You’ve got some primo poli-sci Overton Window triangulation going on now! By assigning the Internet trolls one end of the alignment spectrum, you’ve successfully shifted the terms of the debate from, “What can be done about rampant unjust outcomes for women and people of color?” to “How many racial epithets is it OK to fit in a tweet?” Also, don’t moderate the comments on your blog post, even if they overtly threaten women and people of color. That would be, like, censorship.
- Incredibly, Rejected Asian Americans Start New “Historical Asian American College and University” Movement (Diverse Issues in Higher Education)
Hun Loo “Lincoln” Gong, a self-made billionaire who designed the first chip that enabled laptops to automatically read both Apple and PC software in Chinese and English, was rejected from Harvard in 1981.
He has never forgotten that, nor the fact that it’s impossibly difficult for Asian Americans to get beyond the limitations of top institutions with increasingly high percentages of Asian American students.
“Schools just don’t want to go beyond 30-40 percent Asian,” said Gong. “It’s true for private schools like Harvard or even public schools like UC Berkeley. But think what kind of student body you can have with all those Asian American rejects.”
That’s when the light went off in Gong’s head.
“I never forgot when I was rejected from Harvard, I got a scholarship to attend Lincoln University in Pennsylvania,” Gong said. He didn’t realize it was a historically black school at the time, but applied because his immigrant father would only let him go to a school named after the family hero.
One has to wonder why mainstream black music, once rich with R&B that promoted love, tenderness and substance, now includes one of two types of songs: vapid pop numbers by artists who sound more like robots than real people, and commercial rap tracks that glorify violence, materialism and misogyny. It’s hard not to conclude that this shift in style, one that minimized music of positivity and substance, was orchestrated by record label and radio executives in an effort to re-shape the sound of black music, and perhaps the perception of black people.
So Timberlake’s success, while well-deserved, inherently speaks to the limitations and pressures placed on black artists in comparison to the artistic freedom granted to white artists. It forces us to question whether Timberlake, if he was black, would be given the latitude to explore pop, funk, rock, soul and R&B, all while blending retro elements with futuristic sounds, or if he would be pressured by label bosses to conform to the same watered-down, generic pop standard so many one-time R&B artists now call home because “that’s what listeners want.”
- Jose Antonio Vargas: ‘If You Think I’m Not Filipino That’s Your Problem, That’s Not My Problem’ (The FilAm)
On what he has risked by coming out. A lot. I miss being private.
On being more closely identified with Latinos than Filipinos. I really am grateful that my name is Jose Antonio Vargas. I could have been named something like…I have family members whose last name is Batuyong. That’s very Filipino. But my name is very Hispanic, Latino. The Filipino community was like is he not proud of being Filipino? I got a lot of that. I am adobo- cooking, TFC-watching, Sharon Cuneta-Vilma Santos listening (Filipino). I’m as Filipino as they come. I speak Tagalog fluently. I understand Sambal, which is the dialect of Zambales where my grandparents come from. So if you think I’m not Filipino that’s your problem. That’s not my problem.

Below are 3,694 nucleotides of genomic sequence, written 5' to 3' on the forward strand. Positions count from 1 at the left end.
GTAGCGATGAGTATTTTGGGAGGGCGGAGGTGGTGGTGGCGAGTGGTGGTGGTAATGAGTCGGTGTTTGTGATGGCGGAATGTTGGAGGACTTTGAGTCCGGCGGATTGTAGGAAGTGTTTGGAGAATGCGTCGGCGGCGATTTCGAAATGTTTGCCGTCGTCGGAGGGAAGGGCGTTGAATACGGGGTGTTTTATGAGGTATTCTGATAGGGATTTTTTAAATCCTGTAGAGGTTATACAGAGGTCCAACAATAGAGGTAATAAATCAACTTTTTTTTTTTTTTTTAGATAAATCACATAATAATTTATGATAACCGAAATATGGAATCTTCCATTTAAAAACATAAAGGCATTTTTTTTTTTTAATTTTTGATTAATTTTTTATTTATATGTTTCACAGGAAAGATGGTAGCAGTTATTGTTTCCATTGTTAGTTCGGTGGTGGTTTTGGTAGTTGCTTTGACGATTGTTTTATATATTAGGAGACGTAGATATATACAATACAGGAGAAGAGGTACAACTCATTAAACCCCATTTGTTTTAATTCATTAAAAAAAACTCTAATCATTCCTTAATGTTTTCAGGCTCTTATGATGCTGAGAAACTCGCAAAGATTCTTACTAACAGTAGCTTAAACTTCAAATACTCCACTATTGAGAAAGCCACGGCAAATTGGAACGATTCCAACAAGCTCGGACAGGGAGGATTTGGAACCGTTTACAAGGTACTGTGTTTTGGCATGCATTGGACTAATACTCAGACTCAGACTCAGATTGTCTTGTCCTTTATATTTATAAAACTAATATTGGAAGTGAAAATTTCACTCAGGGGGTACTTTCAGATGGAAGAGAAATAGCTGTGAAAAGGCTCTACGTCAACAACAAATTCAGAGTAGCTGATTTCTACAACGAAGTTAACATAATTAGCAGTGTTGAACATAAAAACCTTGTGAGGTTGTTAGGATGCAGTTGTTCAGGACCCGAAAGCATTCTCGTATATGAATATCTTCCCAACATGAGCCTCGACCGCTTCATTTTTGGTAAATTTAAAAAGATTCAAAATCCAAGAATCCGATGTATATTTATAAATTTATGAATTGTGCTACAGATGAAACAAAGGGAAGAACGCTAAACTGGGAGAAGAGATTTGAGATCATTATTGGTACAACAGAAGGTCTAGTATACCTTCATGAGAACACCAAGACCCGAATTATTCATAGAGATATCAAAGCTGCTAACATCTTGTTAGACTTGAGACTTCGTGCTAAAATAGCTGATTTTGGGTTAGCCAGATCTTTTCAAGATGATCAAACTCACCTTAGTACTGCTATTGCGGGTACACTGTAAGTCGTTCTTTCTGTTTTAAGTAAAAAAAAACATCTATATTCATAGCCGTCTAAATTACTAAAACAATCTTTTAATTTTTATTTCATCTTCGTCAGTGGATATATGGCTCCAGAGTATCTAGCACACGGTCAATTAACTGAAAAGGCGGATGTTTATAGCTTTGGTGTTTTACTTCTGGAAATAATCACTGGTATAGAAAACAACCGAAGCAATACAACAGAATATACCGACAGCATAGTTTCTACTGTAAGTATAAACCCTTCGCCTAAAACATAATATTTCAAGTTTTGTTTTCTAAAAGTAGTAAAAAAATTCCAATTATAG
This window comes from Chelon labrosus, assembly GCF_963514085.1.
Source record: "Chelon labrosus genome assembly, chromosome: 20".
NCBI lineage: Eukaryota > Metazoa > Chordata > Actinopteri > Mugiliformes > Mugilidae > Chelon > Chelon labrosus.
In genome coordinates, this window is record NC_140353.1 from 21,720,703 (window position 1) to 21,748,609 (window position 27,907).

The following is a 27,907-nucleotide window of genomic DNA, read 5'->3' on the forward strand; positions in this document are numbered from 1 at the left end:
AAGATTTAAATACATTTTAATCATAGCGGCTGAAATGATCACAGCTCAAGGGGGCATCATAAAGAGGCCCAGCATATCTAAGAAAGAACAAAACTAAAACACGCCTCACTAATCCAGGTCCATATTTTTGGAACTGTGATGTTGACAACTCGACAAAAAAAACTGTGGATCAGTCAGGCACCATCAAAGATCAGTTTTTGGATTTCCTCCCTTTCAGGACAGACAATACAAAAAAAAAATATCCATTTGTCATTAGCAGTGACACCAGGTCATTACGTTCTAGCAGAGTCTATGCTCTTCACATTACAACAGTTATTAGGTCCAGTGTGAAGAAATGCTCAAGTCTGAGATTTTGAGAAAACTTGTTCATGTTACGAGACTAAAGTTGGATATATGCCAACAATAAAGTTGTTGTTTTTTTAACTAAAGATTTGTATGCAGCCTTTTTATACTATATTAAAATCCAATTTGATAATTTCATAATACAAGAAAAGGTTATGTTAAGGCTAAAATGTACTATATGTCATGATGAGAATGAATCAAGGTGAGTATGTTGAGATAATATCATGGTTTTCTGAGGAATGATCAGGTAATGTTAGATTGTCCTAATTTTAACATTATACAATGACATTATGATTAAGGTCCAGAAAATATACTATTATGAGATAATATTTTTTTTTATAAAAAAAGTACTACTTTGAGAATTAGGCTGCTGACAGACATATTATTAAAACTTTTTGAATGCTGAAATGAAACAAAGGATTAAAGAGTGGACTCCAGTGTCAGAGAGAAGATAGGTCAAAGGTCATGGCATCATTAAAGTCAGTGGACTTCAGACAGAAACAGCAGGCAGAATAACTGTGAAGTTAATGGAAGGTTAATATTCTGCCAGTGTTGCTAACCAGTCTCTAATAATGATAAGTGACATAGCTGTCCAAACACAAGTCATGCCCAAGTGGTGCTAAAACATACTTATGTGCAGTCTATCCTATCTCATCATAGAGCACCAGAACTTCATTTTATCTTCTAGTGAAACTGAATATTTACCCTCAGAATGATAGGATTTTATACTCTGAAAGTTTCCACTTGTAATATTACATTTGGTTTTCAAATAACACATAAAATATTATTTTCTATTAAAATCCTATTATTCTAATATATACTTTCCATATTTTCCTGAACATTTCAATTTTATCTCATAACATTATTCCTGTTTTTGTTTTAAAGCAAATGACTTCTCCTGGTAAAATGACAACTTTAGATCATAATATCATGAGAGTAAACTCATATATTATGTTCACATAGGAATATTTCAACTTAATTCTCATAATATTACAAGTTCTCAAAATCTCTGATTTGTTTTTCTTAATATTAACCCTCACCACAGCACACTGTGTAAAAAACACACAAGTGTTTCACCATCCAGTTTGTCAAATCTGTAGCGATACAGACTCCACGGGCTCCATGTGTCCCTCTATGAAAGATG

- Anger Over Plan To Sell Site Of Wounded Knee Massacre (The New York Times)
It was here that a group of Indian activists aired their grievances against the government with a forcefultakeover in 1973 that resulted in protests, a bloody standoff with federal agents and deep divisions among the Indian people.
And now the massacre site, which passed into non-Indian hands generations ago, is up for sale, once again dragging Wounded Knee to the center of the Indian people’s bitter struggle against perceived injustice — as well as sowing rifts within the tribe over whether it would be proper, should the tribe get the land, to develop it in a way that brings some money to the destitute region.
James A. Czywczynski of Rapid City is asking $3.9 million for the 40-acre plot he owns here, far more than the $7,000 that the deeply impoverished Oglala Sioux say the land is worth. Mr. Czywczynski insists that his price fairly accounts for the land’s sentimental and historical value, an attitude that the people here see as disrespect.
“That historical value means something to us, not him,” said Garfield Steele, a member of the tribal council who represents Wounded Knee. “We see that greed around here all the time with non-Indians. To me, you can’t put a price on the lives that were taken there.”
- Roland Martin On CNN: White Male Executives ‘Not Enamored’ Of ‘Strong, Confident Minorities’ (The Huffington Post)
Speaking on HuffPostLive, Martin–who was recently let go by CNN–said that he had come to the network with every intention of getting his own show. He added that it was never made clear to him why that wasn’t happening, but that he suspected race had something to do with it.
“You have largely white male executives who are not necessarily enamored with the idea of having strong, confident minorities who say, ‘I can do this,'” he said. “We deliver, but we never get the big piece, the larger salary, to be able to get from here to there.”
Martin said that he hosted highly-rated specials for CNN, so he didn’t understand why he wasn’t rewarded.
“If it’s a ratings game, and we won, how is it I never got a show?” he said.